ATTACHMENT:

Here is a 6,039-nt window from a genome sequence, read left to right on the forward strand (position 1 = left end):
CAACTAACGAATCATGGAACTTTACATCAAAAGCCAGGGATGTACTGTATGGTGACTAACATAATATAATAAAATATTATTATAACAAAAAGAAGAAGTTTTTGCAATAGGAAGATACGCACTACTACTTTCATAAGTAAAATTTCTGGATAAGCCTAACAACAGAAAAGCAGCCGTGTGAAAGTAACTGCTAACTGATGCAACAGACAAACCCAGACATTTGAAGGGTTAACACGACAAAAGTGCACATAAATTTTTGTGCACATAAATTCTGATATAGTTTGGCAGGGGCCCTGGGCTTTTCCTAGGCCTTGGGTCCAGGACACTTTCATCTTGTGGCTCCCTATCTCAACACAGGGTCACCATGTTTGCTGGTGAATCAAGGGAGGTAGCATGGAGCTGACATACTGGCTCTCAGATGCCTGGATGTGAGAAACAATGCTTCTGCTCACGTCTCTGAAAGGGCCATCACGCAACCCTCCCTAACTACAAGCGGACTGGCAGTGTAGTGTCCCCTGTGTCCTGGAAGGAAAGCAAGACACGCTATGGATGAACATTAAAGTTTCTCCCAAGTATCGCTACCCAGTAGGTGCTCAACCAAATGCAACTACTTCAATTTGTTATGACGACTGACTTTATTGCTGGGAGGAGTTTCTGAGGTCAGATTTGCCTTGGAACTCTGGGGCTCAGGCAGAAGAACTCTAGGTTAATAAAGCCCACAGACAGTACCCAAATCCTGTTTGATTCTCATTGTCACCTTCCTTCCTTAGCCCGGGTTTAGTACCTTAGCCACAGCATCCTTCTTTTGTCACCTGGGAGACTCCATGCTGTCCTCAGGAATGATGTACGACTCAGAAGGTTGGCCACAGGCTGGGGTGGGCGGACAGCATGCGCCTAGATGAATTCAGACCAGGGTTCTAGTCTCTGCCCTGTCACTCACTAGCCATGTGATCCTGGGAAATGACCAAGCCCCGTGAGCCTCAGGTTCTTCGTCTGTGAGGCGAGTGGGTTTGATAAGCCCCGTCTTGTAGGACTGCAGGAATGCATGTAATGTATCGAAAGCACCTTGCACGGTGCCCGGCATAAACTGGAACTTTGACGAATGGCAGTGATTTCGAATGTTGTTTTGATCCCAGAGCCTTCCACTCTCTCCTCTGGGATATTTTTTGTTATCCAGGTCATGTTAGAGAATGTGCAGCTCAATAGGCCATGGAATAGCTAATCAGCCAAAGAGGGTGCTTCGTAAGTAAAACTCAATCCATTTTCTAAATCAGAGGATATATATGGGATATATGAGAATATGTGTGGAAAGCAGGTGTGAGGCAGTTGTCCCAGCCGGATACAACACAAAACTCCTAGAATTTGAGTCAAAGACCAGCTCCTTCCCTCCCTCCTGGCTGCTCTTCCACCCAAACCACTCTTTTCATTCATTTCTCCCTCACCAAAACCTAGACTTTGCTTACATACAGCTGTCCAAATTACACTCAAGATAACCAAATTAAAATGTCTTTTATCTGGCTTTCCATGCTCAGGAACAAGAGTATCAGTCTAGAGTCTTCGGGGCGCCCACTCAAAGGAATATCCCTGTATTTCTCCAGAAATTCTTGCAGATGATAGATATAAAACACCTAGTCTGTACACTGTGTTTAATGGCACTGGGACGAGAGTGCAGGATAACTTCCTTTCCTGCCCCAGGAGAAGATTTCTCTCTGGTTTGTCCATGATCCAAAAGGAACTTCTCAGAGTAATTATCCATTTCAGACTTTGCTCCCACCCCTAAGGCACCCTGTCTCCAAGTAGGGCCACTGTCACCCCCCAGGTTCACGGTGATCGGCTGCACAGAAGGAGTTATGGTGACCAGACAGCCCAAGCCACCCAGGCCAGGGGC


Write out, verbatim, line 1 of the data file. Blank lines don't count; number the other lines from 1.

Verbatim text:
Here is a 6,039-nt window from a genome sequence, read left to right on the forward strand (position 1 = left end):